Waterloo – Bernard Cornwell

I really wasn’t sure what to expect from this book.  I love Bernard Cornwell’s Sharpe series but haven’t enjoyed the other series I’ve tried.  And this is a non-fiction book.

I loved it!  It is one of the most readable books about the battle of Waterloo I have read.  Because it reads like a story book it holds your interest and, even though I already knew the history of the battle, I wanted to know more, I wanted to understand the whys and wherefores.

The book starts with Napoleon’s escape from Elba, covers Wellington’s life after the end of the Peninsular War, details the run up to the battle and then the three days of the fighting.  I really liked the fact it covers the viewpoints of the different nations involved; French, English, Dutch and Prussian.  This made me feel I was getting a balanced picture of the battle rather than the usual single perspective you get in a history book.

I also liked the fact Cornwell considers the different theories as to who won the battle and opened up readers to the idea that it wasn’t necessarily Wellington who won.  I think it’s useful to consider different perspectives than the ones we are fed as children in traditional history books.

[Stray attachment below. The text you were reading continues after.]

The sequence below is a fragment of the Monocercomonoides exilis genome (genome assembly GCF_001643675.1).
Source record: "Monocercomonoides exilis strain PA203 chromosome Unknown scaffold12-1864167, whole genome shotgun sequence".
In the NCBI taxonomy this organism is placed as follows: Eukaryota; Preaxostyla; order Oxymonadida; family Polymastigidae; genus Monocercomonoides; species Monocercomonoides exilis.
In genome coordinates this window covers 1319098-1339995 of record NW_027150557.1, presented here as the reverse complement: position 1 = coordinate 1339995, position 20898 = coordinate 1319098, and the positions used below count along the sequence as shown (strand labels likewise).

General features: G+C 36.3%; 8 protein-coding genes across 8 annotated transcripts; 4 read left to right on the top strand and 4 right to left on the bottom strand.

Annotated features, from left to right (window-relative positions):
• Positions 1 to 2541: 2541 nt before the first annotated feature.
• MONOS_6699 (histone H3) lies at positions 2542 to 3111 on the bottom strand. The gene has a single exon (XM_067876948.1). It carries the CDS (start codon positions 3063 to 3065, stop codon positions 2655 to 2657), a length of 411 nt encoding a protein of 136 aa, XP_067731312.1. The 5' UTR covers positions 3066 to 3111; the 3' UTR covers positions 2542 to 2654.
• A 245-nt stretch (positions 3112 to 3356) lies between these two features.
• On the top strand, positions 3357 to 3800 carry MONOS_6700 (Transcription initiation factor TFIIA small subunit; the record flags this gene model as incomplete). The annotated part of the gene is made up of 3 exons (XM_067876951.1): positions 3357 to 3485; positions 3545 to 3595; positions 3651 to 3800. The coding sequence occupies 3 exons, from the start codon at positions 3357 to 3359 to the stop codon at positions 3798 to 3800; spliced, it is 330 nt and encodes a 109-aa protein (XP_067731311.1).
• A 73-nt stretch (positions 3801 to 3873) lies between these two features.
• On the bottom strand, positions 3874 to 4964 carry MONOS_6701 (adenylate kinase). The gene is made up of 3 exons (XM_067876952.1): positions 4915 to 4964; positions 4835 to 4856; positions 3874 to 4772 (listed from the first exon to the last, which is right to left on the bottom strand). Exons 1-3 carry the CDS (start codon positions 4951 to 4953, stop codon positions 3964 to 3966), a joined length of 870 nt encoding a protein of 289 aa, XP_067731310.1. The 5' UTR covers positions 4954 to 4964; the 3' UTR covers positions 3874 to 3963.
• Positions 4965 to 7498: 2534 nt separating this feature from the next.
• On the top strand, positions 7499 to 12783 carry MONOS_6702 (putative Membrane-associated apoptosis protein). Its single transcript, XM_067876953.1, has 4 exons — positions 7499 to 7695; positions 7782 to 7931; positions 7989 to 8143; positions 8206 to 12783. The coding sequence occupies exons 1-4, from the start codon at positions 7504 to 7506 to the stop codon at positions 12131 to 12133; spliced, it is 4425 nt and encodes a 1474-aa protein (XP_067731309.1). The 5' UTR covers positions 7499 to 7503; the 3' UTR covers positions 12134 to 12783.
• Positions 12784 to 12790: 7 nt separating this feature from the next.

I think it is impossible to make a battle of this type easy to understand and follow.  It is, inevitably, a confusing mass of concurrent activities.  That said, I think this book helped me to gain a better understanding.  Perhaps this is because it isn’t the first book I’ve read on the subject.  I think it is also down to the author’s writing style.

After I’d finished reading it I loaned the book to my partner.  It’s unusual for us to like the same book but, knowing he is interested in European history I thought he might enjoy it.  After some initial cynicism – “if you enjoyed it I won’t” type of comment – he read it in 1 weekend and finished it with the comment “that was a really good read!”

In short, I would definitely recommend this book to anyone who enjoys history, military or otherwise, and anyone who is interested in what happened at Waterloo but prefers a ripping yarn to a dusty tome.

Click here for Bernard Cornwell’s website

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